Scholasticism and Immortality

  • C. F. Fowler
Part of the International Archives of the History of Ideas / Archives Internationales D’Histoire des Idées book series (ARCH, volume 160)


Descartes’ confidence in receiving a favourable judgement for his Meditationes from the Dean and Doctors of the Paris Faculty of Theology was firmly based on his claim to be delivering a very simple solution to two highly contentious and confused contemporary questions, those concerning the philosophical demonstration of the existence of God, and of the immortality of the human soul, or as he carefully expressed it, the real distinction between mind and body. Some of the Sorbonne doctors of theology had themselves made wordy contributions to the defence of immortality, and the much sought-after approbatio of their Faculty had been bestowed on a wide variety of apologetic publications since the beginning of the century.1 It was understandable, therefore, given the Sorbonne’s active role in this debate, that Descartes should present what he claimed to be a decisive contribution to Christian apologetics in an appropriately deferential and self-effacing way. In his letter of dedication he expressed respect for the fine efforts of others in the defence of immortality, and he modestly presented his own contribution in terms of mere selection and ordering, organisation and articulation:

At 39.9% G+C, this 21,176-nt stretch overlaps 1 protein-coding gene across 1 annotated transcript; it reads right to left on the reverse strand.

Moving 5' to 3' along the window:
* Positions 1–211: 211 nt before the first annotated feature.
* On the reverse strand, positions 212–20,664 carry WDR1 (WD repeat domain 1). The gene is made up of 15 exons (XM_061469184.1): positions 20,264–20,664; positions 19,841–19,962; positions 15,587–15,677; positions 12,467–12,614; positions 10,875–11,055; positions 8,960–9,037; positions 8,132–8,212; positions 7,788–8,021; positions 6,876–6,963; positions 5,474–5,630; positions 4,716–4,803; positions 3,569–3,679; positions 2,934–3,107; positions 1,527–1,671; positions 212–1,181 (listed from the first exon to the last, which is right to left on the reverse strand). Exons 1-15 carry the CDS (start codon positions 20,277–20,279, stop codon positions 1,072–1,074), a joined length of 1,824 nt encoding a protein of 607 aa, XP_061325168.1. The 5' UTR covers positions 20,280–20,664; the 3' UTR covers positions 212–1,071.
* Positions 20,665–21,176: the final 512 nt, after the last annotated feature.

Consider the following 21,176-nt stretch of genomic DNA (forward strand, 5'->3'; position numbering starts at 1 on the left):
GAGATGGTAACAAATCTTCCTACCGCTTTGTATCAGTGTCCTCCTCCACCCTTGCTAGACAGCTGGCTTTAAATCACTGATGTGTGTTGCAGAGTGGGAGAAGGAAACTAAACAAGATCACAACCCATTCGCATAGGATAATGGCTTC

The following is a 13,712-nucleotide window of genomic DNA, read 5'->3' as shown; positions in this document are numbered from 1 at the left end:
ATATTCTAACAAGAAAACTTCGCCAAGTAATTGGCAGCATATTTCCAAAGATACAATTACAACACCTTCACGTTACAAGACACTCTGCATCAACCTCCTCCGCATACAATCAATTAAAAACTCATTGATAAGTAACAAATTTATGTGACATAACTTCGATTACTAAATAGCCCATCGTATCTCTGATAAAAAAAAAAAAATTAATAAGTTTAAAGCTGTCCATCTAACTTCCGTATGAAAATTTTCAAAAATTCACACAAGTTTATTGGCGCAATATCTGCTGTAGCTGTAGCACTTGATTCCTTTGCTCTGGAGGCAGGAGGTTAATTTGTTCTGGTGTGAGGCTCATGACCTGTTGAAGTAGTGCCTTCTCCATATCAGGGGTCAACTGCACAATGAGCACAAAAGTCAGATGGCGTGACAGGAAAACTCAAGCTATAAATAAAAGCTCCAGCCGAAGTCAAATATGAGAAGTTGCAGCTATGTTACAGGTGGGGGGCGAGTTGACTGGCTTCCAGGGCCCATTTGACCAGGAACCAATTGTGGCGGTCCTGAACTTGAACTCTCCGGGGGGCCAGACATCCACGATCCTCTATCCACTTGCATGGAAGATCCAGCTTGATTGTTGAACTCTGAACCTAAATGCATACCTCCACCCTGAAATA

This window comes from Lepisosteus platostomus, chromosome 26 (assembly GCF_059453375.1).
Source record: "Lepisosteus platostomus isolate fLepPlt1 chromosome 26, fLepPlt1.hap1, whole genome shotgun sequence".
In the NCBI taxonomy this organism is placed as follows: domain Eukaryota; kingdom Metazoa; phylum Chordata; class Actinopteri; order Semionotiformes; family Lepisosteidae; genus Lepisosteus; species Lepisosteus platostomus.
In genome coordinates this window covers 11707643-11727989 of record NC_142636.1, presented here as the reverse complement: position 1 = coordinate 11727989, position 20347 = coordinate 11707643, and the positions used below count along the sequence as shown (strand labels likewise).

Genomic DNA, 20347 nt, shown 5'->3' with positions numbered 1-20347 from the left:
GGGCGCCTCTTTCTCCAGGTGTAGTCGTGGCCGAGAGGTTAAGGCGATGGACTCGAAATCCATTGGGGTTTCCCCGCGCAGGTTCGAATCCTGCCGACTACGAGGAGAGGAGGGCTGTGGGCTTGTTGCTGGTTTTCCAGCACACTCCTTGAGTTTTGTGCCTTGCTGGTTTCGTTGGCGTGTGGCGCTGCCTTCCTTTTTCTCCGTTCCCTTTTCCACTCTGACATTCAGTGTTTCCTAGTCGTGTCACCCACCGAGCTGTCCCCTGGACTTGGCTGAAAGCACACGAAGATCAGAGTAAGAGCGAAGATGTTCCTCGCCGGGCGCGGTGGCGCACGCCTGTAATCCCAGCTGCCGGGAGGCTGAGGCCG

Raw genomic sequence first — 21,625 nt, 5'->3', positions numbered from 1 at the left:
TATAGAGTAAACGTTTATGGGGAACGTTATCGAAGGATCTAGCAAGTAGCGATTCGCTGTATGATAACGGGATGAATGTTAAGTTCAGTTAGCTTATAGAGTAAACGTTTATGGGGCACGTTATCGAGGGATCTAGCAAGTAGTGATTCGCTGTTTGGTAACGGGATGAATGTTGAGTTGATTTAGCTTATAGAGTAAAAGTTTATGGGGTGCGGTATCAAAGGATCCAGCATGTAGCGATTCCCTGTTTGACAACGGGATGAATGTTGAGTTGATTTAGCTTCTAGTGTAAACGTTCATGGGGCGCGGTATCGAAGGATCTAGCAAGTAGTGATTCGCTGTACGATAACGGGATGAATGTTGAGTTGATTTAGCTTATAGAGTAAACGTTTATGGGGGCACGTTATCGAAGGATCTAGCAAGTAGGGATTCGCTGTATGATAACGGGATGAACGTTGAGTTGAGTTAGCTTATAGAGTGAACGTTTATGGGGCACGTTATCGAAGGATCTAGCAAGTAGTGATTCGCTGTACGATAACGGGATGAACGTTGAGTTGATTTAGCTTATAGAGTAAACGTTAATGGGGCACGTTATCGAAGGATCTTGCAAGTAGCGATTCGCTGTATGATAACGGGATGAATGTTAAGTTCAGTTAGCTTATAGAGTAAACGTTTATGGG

I know that the only reason why many irreligious people are unwilling to believe that God exists and that the human mind is distinct from the body is the alleged fact that no one has hitherto been able to demonstrate these points. Now I completely disagree with this: I think that when properly understood almost all the arguments that have been put forward on these issues by the great men have the force of demonstrations, and I am convinced that it is scarcely possible to provide any arguments which have not already been produced by someone else. Nevertheless, I think there can be no more useful service to be rendered in philosophy than to conduct a careful search, once and for all, for the best of these arguments, and to set them out so precisely and clearly as to produce for the future a general agreement that they amount to demonstrative proofs.2


Seventeenth Century Human Soul Christian Doctrine Christian Philosopher Aristotelian Theory 
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Copyright information

© Springer Science+Business Media Dordrecht 1999

Authors and Affiliations

  • C. F. Fowler
    • 1
  1. 1.The Australian National UniversityCanberraAustralia

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